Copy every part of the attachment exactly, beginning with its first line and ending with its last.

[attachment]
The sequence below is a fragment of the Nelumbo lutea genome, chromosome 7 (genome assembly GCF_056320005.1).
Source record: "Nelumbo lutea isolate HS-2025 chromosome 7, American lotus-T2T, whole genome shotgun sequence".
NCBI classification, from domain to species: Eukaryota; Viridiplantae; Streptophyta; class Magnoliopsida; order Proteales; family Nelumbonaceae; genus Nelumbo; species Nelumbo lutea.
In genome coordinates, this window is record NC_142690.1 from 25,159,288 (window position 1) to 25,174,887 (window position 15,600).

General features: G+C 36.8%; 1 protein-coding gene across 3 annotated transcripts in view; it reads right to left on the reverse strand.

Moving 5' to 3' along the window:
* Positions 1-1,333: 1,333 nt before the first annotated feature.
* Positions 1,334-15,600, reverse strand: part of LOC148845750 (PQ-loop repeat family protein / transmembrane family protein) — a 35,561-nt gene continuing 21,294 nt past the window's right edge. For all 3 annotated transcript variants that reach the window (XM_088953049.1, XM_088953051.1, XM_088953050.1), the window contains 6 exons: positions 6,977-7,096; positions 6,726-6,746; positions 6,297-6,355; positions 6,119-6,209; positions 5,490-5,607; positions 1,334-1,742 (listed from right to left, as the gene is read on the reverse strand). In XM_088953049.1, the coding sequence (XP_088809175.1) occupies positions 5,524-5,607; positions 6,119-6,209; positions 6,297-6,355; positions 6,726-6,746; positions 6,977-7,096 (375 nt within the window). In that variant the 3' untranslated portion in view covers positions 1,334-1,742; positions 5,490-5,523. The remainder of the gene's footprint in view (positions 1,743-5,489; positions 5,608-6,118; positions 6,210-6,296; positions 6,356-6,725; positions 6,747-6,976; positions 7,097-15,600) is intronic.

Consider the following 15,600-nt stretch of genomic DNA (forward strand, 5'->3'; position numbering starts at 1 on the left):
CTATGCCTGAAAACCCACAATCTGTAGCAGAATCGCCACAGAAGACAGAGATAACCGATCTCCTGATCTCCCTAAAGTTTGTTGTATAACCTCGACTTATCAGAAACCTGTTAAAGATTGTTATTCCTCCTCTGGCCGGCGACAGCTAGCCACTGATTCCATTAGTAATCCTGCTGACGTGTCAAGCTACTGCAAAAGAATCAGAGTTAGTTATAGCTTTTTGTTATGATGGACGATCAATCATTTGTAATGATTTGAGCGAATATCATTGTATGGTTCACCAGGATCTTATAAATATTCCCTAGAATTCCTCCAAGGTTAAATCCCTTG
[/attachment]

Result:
The sequence below is a fragment of the Nelumbo lutea genome, chromosome 7 (genome assembly GCF_056320005.1).
Source record: "Nelumbo lutea isolate HS-2025 chromosome 7, American lotus-T2T, whole genome shotgun sequence".
NCBI classification, from domain to species: Eukaryota; Viridiplantae; Streptophyta; class Magnoliopsida; order Proteales; family Nelumbonaceae; genus Nelumbo; species Nelumbo lutea.
In genome coordinates, this window is record NC_142690.1 from 25,159,288 (window position 1) to 25,174,887 (window position 15,600).

General features: G+C 36.8%; 1 protein-coding gene across 3 annotated transcripts in view; it reads right to left on the reverse strand.

Moving 5' to 3' along the window:
* Positions 1-1,333: 1,333 nt before the first annotated feature.
* Positions 1,334-15,600, reverse strand: part of LOC148845750 (PQ-loop repeat family protein / transmembrane family protein) — a 35,561-nt gene continuing 21,294 nt past the window's right edge. For all 3 annotated transcript variants that reach the window (XM_088953049.1, XM_088953051.1, XM_088953050.1), the window contains 6 exons: positions 6,977-7,096; positions 6,726-6,746; positions 6,297-6,355; positions 6,119-6,209; positions 5,490-5,607; positions 1,334-1,742 (listed from right to left, as the gene is read on the reverse strand). In XM_088953049.1, the coding sequence (XP_088809175.1) occupies positions 5,524-5,607; positions 6,119-6,209; positions 6,297-6,355; positions 6,726-6,746; positions 6,977-7,096 (375 nt within the window). In that variant the 3' untranslated portion in view covers positions 1,334-1,742; positions 5,490-5,523. The remainder of the gene's footprint in view (positions 1,743-5,489; positions 5,608-6,118; positions 6,210-6,296; positions 6,356-6,725; positions 6,747-6,976; positions 7,097-15,600) is intronic.

Consider the following 15,600-nt stretch of genomic DNA (forward strand, 5'->3'; position numbering starts at 1 on the left):
CTATGCCTGAAAACCCACAATCTGTAGCAGAATCGCCACAGAAGACAGAGATAACCGATCTCCTGATCTCCCTAAAGTTTGTTGTATAACCTCGACTTATCAGAAACCTGTTAAAGATTGTTATTCCTCCTCTGGCCGGCGACAGCTAGCCACTGATTCCATTAGTAATCCTGCTGACGTGTCAAGCTACTGCAAAAGAATCAGAGTTAGTTATAGCTTTTTGTTATGATGGACGATCAATCATTTGTAATGATTTGAGCGAATATCATTGTATGGTTCACCAGGATCTTATAAATATTCCCTAGAATTCCTCCAAGGTTAAATCCCTTG